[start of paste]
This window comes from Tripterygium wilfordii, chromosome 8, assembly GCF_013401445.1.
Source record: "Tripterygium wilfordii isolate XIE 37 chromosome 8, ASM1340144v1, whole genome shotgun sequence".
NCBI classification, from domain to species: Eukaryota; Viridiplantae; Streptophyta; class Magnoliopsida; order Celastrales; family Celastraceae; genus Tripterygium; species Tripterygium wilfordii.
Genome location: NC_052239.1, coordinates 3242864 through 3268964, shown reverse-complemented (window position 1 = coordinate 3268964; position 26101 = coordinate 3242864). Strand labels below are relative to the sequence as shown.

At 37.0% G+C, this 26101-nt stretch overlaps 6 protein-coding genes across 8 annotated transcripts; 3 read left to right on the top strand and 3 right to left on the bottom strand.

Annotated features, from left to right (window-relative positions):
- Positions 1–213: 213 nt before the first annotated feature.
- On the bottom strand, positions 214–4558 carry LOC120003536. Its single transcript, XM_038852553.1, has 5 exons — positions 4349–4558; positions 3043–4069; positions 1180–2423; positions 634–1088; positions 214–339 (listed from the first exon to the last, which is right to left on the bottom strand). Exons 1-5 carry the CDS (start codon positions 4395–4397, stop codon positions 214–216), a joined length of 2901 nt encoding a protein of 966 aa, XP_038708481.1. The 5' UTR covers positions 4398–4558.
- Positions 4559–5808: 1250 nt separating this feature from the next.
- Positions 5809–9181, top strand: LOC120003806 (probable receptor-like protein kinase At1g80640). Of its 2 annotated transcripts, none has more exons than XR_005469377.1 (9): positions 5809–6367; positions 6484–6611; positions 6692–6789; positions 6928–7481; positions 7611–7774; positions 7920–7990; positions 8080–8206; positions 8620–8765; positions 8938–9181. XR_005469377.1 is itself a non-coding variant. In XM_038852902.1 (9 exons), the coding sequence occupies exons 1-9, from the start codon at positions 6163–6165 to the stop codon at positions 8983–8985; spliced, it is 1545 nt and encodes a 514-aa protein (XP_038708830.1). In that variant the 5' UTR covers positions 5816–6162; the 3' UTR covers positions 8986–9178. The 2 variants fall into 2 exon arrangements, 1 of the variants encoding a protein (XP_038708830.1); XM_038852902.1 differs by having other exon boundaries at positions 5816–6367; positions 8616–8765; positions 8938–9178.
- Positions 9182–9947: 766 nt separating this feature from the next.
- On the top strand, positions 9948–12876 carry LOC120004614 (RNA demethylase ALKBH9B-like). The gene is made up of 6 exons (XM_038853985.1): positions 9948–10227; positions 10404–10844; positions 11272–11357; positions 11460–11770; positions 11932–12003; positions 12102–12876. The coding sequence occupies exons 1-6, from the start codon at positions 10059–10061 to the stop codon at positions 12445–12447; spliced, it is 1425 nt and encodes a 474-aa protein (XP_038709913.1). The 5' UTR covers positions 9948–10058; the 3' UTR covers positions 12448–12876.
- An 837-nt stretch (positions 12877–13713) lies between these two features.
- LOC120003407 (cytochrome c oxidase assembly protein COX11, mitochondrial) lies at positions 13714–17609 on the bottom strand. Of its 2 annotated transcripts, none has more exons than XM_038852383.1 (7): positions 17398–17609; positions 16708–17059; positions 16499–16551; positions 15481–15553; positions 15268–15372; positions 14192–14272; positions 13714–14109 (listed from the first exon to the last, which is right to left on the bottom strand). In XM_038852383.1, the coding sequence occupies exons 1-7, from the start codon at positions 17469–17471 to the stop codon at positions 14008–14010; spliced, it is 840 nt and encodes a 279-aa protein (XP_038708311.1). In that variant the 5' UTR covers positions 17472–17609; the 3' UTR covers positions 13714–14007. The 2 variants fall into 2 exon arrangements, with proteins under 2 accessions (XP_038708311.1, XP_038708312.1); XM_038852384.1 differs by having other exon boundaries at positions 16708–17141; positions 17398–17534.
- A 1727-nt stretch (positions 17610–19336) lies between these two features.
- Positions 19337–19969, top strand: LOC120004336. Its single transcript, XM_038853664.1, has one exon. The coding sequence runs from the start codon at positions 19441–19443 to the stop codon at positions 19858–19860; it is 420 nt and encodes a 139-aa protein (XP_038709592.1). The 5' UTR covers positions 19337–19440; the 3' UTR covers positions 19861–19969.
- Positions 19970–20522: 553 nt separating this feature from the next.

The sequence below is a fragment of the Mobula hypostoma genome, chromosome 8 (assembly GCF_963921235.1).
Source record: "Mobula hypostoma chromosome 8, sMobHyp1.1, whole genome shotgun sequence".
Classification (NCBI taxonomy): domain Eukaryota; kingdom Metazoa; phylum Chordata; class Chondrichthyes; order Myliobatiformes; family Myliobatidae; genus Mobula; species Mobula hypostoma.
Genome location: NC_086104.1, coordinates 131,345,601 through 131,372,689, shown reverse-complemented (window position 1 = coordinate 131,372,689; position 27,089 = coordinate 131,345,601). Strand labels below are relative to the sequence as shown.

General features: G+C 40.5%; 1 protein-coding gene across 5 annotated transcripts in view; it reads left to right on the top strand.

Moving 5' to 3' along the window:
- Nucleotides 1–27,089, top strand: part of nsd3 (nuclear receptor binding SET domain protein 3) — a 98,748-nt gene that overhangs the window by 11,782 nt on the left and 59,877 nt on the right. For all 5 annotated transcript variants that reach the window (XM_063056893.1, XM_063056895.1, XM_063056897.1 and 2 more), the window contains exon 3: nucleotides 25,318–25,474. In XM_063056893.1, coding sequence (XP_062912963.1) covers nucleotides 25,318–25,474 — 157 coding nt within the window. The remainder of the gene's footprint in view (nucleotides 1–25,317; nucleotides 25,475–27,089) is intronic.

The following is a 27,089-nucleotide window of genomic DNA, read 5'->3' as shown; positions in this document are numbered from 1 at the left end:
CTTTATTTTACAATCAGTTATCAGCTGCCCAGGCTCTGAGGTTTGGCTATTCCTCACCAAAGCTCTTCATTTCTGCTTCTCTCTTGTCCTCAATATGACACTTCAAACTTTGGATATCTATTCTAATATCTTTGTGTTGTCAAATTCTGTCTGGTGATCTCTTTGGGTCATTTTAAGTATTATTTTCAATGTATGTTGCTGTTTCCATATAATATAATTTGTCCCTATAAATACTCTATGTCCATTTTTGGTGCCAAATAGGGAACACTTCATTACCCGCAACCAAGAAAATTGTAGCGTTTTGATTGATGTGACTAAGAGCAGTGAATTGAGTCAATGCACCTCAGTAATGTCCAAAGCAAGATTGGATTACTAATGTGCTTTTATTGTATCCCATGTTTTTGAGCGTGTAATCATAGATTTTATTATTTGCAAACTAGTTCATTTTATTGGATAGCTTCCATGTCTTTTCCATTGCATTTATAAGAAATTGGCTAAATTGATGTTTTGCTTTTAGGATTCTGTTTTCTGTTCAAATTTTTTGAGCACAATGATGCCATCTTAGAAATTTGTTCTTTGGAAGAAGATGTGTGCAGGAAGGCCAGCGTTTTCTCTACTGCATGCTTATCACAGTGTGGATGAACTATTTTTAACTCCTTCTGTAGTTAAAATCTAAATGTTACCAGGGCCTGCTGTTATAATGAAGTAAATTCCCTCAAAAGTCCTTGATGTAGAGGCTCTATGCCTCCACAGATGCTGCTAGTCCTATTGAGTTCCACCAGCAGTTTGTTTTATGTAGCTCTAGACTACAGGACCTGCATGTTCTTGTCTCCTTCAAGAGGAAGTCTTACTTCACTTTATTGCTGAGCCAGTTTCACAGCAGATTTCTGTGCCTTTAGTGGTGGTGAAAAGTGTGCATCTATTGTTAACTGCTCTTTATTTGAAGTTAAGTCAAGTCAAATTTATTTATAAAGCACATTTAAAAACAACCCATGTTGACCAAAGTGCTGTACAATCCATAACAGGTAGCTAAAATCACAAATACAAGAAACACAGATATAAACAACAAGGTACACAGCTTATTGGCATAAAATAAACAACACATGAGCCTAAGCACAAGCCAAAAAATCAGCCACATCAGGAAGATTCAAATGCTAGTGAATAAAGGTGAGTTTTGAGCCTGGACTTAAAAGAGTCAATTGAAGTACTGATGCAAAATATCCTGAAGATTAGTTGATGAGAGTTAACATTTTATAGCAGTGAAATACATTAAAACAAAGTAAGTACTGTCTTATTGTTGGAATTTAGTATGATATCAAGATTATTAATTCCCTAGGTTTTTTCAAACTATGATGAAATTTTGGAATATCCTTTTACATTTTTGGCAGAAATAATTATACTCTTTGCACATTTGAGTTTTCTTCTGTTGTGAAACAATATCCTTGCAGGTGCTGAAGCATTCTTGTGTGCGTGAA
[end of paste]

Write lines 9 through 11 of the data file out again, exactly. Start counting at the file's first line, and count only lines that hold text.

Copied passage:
- Positions 4559–5808: 1250 nt separating this feature from the next.
- Positions 5809–9181, top strand: LOC120003806 (probable receptor-like protein kinase At1g80640). Of its 2 annotated transcripts, none has more exons than XR_005469377.1 (9): positions 5809–6367; positions 6484–6611; positions 6692–6789; positions 6928–7481; positions 7611–7774; positions 7920–7990; positions 8080–8206; positions 8620–8765; positions 8938–9181. XR_005469377.1 is itself a non-coding variant. In XM_038852902.1 (9 exons), the coding sequence occupies exons 1-9, from the start codon at positions 6163–6165 to the stop codon at positions 8983–8985; spliced, it is 1545 nt and encodes a 514-aa protein (XP_038708830.1). In that variant the 5' UTR covers positions 5816–6162; the 3' UTR covers positions 8986–9178. The 2 variants fall into 2 exon arrangements, 1 of the variants encoding a protein (XP_038708830.1); XM_038852902.1 differs by having other exon boundaries at positions 5816–6367; positions 8616–8765; positions 8938–9178.
- Positions 9182–9947: 766 nt separating this feature from the next.